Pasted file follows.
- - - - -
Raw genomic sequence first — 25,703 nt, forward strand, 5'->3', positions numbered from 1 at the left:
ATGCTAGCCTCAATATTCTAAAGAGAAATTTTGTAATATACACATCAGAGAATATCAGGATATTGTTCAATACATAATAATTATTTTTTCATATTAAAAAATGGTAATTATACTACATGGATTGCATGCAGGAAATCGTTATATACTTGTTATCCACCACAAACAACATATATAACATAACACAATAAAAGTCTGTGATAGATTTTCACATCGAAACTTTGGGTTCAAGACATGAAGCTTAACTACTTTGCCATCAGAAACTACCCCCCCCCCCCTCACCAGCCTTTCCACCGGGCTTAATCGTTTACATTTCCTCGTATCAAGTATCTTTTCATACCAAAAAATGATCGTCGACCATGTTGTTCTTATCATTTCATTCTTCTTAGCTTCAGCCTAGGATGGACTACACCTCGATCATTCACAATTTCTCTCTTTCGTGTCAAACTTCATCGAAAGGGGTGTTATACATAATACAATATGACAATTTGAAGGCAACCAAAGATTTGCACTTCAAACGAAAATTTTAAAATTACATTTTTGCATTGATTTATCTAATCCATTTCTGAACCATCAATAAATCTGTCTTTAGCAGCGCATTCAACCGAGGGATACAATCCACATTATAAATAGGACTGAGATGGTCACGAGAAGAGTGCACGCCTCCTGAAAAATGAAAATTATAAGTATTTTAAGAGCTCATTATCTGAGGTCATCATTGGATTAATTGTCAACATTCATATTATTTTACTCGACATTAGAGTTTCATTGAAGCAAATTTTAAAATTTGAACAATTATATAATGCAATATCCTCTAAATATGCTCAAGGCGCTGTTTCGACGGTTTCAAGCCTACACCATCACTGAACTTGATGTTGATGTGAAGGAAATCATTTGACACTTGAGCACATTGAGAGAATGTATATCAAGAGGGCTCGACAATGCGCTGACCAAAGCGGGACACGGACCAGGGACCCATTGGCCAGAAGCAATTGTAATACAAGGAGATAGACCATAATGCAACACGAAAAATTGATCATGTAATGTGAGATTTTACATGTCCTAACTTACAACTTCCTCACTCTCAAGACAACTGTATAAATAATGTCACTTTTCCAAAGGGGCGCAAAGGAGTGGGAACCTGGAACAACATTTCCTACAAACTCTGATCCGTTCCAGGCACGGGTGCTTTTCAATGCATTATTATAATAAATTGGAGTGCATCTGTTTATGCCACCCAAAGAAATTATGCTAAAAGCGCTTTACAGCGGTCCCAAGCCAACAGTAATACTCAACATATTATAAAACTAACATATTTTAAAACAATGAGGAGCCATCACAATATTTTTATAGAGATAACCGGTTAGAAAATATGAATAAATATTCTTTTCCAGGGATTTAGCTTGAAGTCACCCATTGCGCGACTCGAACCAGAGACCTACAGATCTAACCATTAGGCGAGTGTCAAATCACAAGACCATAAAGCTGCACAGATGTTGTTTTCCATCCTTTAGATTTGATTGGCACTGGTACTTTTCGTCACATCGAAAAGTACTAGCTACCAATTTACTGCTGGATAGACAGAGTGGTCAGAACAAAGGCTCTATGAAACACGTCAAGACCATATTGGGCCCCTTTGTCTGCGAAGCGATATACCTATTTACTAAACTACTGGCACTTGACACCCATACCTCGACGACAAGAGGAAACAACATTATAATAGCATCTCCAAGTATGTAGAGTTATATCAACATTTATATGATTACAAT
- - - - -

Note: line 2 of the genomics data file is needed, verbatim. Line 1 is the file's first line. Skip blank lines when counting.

ATGCTAGCCTCAATATTCTAAAGAGAAATTTTGTAATATACACATCAGAGAATATCAGGATATTGTTCAATACATAATAATTATTTTTTCATATTAAAAAATGGTAATTATACTACATGGATTGCATGCAGGAAATCGTTATATACTTGTTATCCACCACAAACAACATATATAACATAACACAATAAAAGTCTGTGATAGATTTTCACATCGAAACTTTGGGTTCAAGACATGAAGCTTAACTACTTTGCCATCAGAAACTACCCCCCCCCCCCTCACCAGCCTTTCCACCGGGCTTAATCGTTTACATTTCCTCGTATCAAGTATCTTTTCATACCAAAAAATGATCGTCGACCATGTTGTTCTTATCATTTCATTCTTCTTAGCTTCAGCCTAGGATGGACTACACCTCGATCATTCACAATTTCTCTCTTTCGTGTCAAACTTCATCGAAAGGGGTGTTATACATAATACAATATGACAATTTGAAGGCAACCAAAGATTTGCACTTCAAACGAAAATTTTAAAATTACATTTTTGCATTGATTTATCTAATCCATTTCTGAACCATCAATAAATCTGTCTTTAGCAGCGCATTCAACCGAGGGATACAATCCACATTATAAATAGGACTGAGATGGTCACGAGAAGAGTGCACGCCTCCTGAAAAATGAAAATTATAAGTATTTTAAGAGCTCATTATCTGAGGTCATCATTGGATTAATTGTCAACATTCATATTATTTTACTCGACATTAGAGTTTCATTGAAGCAAATTTTAAAATTTGAACAATTATATAATGCAATATCCTCTAAATATGCTCAAGGCGCTGTTTCGACGGTTTCAAGCCTACACCATCACTGAACTTGATGTTGATGTGAAGGAAATCATTTGACACTTGAGCACATTGAGAGAATGTATATCAAGAGGGCTCGACAATGCGCTGACCAAAGCGGGACACGGACCAGGGACCCATTGGCCAGAAGCAATTGTAATACAAGGAGATAGACCATAATGCAACACGAAAAATTGATCATGTAATGTGAGATTTTACATGTCCTAACTTACAACTTCCTCACTCTCAAGACAACTGTATAAATAATGTCACTTTTCCAAAGGGGCGCAAAGGAGTGGGAACCTGGAACAACATTTCCTACAAACTCTGATCCGTTCCAGGCACGGGTGCTTTTCAATGCATTATTATAATAAATTGGAGTGCATCTGTTTATGCCACCCAAAGAAATTATGCTAAAAGCGCTTTACAGCGGTCCCAAGCCAACAGTAATACTCAACATATTATAAAACTAACATATTTTAAAACAATGAGGAGCCATCACAATATTTTTATAGAGATAACCGGTTAGAAAATATGAATAAATATTCTTTTCCAGGGATTTAGCTTGAAGTCACCCATTGCGCGACTCGAACCAGAGACCTACAGATCTAACCATTAGGCGAGTGTCAAATCACAAGACCATAAAGCTGCACAGATGTTGTTTTCCATCCTTTAGATTTGATTGGCACTGGTACTTTTCGTCACATCGAAAAGTACTAGCTACCAATTTACTGCTGGATAGACAGAGTGGTCAGAACAAAGGCTCTATGAAACACGTCAAGACCATATTGGGCCCCTTTGTCTGCGAAGCGATATACCTATTTACTAAACTACTGGCACTTGACACCCATACCTCGACGACAAGAGGAAACAACATTATAATAGCATCTCCAAGTATGTAGAGTTATATCAACATTTATATGATTACAAT